Flag Football Playbook

 Flag Football Playbook - Flag Football Design

Flag Football Plays > Flag Football Playbook

Flag football is a bit different than tackle. Not just in the rules of how you are allowed to stop your players, but also how you line up your team and the formations that are best utilized to score on defenses. Depending on if you are playing 4, 5, 6, 7 or 8 man flag football, will greatly determine how you setup your flag football playbook. Here is a look at some helpful hinters you can implement for your flag football team.

Pass Heavy
If you love to pass, flag football is your game. Unlike with tackle football, where you try and gain inches with each down, flag football doesn’t typically have a large set up running formations. While its not unusual to see some running plays with 8 or 7-man flag football, when there are less payers on the field, its easier wing the ball down the field in hopes of big yardage gains. When you are building your flag football playbook for your team, keep in mind how many players you have and utilize the personnel that you have.

Note: In some cases, (ie. 4v4 flag football) handoffs are not allowed and all plays must either develop with a flick, pitch or a pass down field.

Wildcat may be most recognized with tackle football, but it’s also extremely useful in flag football as well. Flag football is all about speed, without pads or helmets to weigh you down. So if you are playing in a flag football league where hiking the ball is required and running is allowed, the wildcat can keep your opponent on their heels and open up a lot of other potential plays.  

Bunch Formations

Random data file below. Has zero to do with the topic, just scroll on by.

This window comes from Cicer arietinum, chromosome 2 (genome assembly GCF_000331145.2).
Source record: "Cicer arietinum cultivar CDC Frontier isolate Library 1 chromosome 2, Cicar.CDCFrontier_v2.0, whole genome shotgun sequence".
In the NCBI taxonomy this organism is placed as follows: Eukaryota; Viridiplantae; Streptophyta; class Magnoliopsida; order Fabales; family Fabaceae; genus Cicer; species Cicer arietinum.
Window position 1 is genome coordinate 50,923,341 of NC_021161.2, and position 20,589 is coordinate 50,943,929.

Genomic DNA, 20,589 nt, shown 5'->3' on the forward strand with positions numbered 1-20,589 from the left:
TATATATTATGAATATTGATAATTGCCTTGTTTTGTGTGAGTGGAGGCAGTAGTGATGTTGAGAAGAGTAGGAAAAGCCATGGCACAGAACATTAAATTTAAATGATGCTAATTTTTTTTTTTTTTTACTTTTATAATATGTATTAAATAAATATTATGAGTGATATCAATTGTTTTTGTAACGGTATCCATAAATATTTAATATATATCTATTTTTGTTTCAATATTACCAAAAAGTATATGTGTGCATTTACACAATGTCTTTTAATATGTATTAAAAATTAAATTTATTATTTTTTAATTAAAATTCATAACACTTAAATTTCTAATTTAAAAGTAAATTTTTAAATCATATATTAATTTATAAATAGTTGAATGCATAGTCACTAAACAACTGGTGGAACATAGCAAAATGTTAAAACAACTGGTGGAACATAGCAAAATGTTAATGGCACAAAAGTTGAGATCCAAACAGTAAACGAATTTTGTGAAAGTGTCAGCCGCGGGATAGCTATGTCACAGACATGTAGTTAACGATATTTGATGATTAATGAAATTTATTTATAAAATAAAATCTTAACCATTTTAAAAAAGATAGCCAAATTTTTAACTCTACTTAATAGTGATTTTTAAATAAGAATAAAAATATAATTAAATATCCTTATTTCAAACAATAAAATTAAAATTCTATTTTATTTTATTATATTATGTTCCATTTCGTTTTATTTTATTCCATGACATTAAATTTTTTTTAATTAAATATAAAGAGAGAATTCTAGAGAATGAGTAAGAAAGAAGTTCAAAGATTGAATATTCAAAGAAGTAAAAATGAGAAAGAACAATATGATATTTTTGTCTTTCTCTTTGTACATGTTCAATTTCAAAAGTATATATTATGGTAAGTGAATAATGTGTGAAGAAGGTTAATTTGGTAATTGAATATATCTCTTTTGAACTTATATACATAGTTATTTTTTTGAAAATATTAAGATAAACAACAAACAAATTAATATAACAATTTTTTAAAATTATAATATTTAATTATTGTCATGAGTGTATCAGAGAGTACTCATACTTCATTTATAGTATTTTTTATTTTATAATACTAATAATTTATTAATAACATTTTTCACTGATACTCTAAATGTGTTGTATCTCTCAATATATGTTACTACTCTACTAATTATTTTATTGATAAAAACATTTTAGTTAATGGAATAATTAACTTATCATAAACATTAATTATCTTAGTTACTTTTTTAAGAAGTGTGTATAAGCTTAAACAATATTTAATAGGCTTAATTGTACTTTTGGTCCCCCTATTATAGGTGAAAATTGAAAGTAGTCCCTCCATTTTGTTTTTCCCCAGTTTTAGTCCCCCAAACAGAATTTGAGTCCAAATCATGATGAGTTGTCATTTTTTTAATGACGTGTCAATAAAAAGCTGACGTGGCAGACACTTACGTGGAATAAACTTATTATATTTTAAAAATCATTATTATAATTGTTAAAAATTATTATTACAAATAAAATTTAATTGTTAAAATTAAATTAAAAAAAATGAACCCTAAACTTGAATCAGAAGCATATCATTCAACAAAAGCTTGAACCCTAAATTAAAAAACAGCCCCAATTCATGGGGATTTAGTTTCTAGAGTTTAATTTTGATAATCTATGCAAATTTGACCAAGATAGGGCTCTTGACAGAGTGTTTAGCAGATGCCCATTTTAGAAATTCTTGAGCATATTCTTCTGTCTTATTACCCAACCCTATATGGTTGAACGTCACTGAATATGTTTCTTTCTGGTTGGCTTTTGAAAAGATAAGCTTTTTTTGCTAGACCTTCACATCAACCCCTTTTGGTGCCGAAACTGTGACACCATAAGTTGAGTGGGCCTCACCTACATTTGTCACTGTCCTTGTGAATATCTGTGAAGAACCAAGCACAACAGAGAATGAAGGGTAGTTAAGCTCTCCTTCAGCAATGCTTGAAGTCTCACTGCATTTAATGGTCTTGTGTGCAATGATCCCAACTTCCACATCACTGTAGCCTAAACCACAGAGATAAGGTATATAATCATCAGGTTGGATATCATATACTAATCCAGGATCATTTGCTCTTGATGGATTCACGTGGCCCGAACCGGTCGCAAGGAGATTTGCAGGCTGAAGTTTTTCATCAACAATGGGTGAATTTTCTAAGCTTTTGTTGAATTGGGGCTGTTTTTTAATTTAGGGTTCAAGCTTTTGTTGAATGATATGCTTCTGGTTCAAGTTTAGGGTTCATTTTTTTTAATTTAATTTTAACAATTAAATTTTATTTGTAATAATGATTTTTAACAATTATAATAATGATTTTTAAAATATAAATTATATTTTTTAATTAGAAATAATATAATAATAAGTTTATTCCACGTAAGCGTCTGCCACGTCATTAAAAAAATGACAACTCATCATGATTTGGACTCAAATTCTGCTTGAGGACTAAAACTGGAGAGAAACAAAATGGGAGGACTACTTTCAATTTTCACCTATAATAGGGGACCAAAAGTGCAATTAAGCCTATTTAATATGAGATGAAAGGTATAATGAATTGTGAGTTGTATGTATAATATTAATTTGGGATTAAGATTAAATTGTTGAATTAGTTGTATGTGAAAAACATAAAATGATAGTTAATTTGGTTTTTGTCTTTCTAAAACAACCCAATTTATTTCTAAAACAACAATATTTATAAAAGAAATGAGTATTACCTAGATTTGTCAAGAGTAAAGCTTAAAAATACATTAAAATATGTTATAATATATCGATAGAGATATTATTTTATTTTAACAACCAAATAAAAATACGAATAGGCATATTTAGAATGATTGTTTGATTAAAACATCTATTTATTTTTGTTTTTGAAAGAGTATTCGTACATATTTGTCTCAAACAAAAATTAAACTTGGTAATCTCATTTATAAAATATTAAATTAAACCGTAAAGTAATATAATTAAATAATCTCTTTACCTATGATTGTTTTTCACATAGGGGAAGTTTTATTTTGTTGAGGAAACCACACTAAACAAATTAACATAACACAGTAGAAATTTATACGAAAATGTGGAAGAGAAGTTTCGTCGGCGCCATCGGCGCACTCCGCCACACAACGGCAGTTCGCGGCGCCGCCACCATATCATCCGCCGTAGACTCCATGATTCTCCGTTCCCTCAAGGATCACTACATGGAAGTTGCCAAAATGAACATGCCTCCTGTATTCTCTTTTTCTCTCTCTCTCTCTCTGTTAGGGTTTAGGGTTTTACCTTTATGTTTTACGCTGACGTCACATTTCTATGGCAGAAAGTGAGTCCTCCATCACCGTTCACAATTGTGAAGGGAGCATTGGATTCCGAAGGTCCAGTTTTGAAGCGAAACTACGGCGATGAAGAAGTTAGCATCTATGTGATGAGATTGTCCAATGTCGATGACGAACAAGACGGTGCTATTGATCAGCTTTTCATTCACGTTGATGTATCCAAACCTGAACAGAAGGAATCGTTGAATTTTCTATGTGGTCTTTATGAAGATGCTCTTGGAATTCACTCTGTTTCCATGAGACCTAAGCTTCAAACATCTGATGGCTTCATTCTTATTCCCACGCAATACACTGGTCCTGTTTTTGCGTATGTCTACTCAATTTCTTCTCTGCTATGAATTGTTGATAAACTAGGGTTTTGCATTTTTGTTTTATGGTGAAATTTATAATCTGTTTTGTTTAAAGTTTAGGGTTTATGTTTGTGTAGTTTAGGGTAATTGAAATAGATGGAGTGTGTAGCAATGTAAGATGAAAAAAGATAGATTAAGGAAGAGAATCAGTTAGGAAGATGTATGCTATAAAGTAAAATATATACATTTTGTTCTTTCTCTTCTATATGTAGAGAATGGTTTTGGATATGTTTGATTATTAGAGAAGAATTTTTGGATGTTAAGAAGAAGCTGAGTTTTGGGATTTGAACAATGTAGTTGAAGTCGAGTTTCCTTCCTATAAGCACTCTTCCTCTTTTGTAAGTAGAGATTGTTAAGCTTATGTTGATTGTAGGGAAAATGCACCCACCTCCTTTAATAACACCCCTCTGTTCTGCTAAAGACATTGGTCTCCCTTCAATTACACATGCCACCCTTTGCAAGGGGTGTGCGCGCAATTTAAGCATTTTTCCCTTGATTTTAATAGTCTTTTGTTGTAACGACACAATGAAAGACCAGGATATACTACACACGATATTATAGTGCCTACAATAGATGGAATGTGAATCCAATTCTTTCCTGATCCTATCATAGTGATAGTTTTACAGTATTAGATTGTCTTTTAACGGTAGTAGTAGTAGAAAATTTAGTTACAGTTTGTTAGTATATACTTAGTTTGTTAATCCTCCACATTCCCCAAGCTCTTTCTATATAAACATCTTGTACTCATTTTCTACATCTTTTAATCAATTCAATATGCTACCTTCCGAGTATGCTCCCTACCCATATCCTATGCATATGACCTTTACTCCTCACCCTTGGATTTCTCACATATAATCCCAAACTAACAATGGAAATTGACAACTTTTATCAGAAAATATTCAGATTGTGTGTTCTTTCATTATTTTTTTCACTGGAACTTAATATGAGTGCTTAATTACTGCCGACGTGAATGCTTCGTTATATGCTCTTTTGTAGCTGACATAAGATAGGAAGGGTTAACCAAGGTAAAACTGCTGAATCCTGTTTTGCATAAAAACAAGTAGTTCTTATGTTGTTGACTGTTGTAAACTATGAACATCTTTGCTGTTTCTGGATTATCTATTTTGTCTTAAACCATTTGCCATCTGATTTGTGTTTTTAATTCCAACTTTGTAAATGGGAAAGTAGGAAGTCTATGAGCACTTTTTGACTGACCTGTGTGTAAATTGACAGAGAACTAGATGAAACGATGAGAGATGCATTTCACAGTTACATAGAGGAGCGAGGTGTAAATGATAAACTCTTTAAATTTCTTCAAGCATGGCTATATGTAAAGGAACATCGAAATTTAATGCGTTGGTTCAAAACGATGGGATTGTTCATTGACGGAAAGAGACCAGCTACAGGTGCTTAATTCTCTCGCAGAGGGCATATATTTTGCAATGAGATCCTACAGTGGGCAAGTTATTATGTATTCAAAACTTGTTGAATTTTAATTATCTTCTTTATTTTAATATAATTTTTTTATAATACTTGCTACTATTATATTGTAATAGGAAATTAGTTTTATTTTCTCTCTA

Your flag football playbook should be stacked with bunch formations. These plays will lead to the defense being unable to get to the player with the ball, leading to potential big gain opportunities by the offense. No matter how many players you play with in flag football, bunch formations should be in your playbook.

Defensive Plays
Your flag football playbook should be a bit different defensively than tackle football. With less players on the field, your defense will have to cover more space and be more quick to grab peoples flags, rather than the hopes of tying the offensive player up and waiting for a multi-person tackle. With this in mind, consider implementing many zone coverage’s that will allow your team to cover positions in the case where one defender gets beat or caught out of position.

When planning for a flag football game, your playbook will look different than a regular rules game. However, you can use many of the plays and tools that have already been implemented, in your favor to build plays that are tailored to succeed in flag football.